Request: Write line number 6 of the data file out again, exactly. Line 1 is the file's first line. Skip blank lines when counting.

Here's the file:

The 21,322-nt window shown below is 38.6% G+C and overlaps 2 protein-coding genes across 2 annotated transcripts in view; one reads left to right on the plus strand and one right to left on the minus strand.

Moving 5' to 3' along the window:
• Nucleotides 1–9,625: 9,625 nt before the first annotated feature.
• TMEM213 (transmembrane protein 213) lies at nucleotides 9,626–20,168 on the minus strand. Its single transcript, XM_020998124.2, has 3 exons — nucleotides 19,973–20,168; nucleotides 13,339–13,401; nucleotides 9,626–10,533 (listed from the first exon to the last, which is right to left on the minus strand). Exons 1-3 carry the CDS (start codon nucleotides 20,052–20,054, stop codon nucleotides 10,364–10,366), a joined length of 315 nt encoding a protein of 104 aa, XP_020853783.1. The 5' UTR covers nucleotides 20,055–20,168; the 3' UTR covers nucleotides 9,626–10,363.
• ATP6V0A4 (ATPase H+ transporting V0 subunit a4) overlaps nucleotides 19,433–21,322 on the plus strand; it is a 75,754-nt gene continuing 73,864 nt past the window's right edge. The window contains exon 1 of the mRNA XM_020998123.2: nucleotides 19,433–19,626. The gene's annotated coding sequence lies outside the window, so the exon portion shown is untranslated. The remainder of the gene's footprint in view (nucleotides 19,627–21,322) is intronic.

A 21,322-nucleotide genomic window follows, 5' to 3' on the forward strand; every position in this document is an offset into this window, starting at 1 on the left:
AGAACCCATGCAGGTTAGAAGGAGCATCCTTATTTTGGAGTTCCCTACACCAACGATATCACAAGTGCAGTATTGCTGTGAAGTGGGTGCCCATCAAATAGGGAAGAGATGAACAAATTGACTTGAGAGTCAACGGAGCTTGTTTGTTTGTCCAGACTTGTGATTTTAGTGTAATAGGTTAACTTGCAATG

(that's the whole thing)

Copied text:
A 21,322-nucleotide genomic window follows, 5' to 3' on the forward strand; every position in this document is an offset into this window, starting at 1 on the left: